Title: In Dreams We Live

Fandom: Naruto

Characters: Anko, Genma

Rating: R

Challenge: Naruto500 #25 (sleepwalking)

Warnings: Genma-centric

In Dreams We Live


"It's like sleepwalking, sometimes," Genma said.

Anko looked at the Jounin. He was leaning against the wall, looking at the village below. There was, for once, no senbon stuck between his lips. She'd gone after him because of that. She'd sat down and waited for him to say something. Now that he did, it surprised her.

"You go into a fight and the colors fade out and all you see is red and black shapes, and the chakra lines and the best attack spots," he continued.

Anko had always thought he mumbled because of the senbon, but it was just his way of speaking. He swallowed half his words. Sometimes he forgot the verbs. Sometimes he forgot to speak at all and just i looked /i - with the corners of his mouth tugged down in a frown. She could guess the words and the missing verbs, but his stares she could never interpret. She only thought he seemed lost, and maybe that was all these empty looks were supposed to say.

She looked at his hands as they idly played with a senbon. It was crusted with blood. She didn't want to know how long he had been twiddling it between his fingers already. There was blood on his hands, too. Dried and cracked - stained from a fight that had ended hours ago.

"Like sleepwalking, eh?" She didn't know what to say.

He closed his eyes and raised his hand, as if to explain to a scholar. She waited for sweeping gestures, but they never came. "Yeah," he answered, resting the hand tiredly on his leg again. "You go into a fight and the colors fade - and there are red chakra lines and black silhouettes and everything else fades to gray."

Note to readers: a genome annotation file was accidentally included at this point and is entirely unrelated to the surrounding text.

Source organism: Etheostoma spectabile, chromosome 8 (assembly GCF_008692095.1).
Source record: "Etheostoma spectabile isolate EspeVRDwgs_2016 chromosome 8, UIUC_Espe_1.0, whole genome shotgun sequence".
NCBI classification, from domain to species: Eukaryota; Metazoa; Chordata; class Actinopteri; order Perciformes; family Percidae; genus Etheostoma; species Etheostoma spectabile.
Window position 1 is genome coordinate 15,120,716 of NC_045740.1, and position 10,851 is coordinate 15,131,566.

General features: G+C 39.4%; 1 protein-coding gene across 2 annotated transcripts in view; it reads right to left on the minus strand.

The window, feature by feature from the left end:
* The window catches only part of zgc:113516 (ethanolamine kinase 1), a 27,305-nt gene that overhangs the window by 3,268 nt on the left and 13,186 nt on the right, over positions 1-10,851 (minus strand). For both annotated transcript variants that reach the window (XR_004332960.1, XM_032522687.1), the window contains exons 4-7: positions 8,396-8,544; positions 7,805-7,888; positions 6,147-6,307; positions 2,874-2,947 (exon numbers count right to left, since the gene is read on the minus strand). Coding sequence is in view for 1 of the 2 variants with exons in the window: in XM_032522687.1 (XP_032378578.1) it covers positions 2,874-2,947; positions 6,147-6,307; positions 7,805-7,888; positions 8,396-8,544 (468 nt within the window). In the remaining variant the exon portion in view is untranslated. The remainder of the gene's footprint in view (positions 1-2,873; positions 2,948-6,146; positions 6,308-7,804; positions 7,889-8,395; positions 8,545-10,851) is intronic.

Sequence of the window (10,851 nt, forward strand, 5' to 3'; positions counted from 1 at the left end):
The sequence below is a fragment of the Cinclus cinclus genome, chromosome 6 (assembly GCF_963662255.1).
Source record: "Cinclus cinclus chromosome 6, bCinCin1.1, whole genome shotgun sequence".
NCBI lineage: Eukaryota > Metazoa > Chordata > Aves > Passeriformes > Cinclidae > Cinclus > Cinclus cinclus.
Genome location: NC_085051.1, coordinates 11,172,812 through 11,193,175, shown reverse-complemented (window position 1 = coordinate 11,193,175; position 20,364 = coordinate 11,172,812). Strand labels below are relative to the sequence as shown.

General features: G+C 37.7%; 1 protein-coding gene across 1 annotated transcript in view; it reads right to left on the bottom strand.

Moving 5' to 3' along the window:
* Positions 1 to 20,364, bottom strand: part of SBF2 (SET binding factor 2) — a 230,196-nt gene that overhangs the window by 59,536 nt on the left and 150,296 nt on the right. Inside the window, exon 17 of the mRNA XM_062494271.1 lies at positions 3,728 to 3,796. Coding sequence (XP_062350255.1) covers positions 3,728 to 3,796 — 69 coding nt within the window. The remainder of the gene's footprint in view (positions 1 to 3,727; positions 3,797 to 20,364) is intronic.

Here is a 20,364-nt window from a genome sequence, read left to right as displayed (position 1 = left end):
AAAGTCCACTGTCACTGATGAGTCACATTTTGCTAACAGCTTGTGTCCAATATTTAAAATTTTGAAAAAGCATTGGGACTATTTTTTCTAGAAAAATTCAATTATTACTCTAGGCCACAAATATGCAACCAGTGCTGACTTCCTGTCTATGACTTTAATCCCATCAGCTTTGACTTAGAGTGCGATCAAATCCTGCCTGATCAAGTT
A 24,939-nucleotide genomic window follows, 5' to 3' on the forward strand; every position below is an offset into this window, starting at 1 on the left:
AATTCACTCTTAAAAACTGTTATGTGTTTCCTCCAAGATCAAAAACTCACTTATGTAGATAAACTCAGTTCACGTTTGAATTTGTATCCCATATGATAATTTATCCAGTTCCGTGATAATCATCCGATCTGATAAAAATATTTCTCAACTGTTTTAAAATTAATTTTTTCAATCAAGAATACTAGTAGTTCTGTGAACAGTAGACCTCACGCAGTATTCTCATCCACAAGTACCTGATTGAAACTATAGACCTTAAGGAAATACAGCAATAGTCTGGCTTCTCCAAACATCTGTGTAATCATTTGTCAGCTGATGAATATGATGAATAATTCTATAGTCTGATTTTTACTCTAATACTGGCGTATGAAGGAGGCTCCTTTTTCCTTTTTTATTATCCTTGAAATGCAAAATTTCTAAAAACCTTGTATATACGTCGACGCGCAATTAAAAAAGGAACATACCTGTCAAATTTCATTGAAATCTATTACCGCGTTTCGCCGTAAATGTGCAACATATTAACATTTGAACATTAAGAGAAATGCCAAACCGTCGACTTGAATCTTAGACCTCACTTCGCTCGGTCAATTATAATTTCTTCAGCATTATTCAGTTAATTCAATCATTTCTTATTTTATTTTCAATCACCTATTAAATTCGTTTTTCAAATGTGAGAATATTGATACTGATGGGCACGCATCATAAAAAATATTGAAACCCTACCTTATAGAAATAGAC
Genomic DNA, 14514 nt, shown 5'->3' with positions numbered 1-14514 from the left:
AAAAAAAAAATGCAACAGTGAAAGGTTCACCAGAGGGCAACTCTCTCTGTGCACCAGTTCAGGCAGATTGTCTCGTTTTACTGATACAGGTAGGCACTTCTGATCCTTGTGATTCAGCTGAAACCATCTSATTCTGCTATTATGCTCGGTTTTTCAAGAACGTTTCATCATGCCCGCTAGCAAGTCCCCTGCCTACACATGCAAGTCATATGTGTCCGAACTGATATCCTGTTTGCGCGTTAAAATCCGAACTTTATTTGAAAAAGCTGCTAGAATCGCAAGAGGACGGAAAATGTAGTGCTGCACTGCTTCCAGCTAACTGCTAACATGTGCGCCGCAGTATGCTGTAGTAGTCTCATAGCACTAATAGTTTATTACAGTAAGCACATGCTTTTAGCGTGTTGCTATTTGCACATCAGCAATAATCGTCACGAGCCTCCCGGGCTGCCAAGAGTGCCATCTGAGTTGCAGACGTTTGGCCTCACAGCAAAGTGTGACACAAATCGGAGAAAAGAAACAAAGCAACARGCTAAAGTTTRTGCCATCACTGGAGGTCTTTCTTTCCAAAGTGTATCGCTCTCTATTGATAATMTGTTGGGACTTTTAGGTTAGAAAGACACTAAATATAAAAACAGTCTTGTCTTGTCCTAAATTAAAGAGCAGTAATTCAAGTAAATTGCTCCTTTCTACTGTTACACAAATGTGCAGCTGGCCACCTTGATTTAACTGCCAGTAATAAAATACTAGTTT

She looked down. The others said he'd seen too much. They said he'd lost too many, had survived too many. He was an old shinobi. Thirty, now. Four years older than Kakashi. Or was it five? She had stopped counting. They all looked old, anyway. Older than their years – even the children were already frowning and limping.

Anko wanted to put a hand on his shoulder to comfort him. In the end, she just ripped out a grass and twined it around her finger until the cup was red and started hurting from lack of blood. It was too late, anyway. Last time she had wanted to go after him, Asuma had shaken his head and held her back. "He's lost too many," Asuma had said. "He's seen too much."

Anko leaned forward now. Genma had lines around his mouth and eyes. He hardly laughed anymore. She wanted him to. He'd always made her giggle when she was younger. But then, she frowned and looked at her hands, there wasn't much to laugh at, these days.

Suddenly, Genma looked at Anko, looked at her with that old, empty gaze and said, "It's like sleepwalking. You go into a fight and the colors fade and everything turns to gray, except for the blood and the chakra lines and the best places for a needle attack. And then you wake up and you see what you've done – and the color's still not back."

Then he got up and stuck the blood-crusted senbon between his lips. He left without saying goodbye. Anko stayed. She didn't want to follow him. She didn't want to go down that path.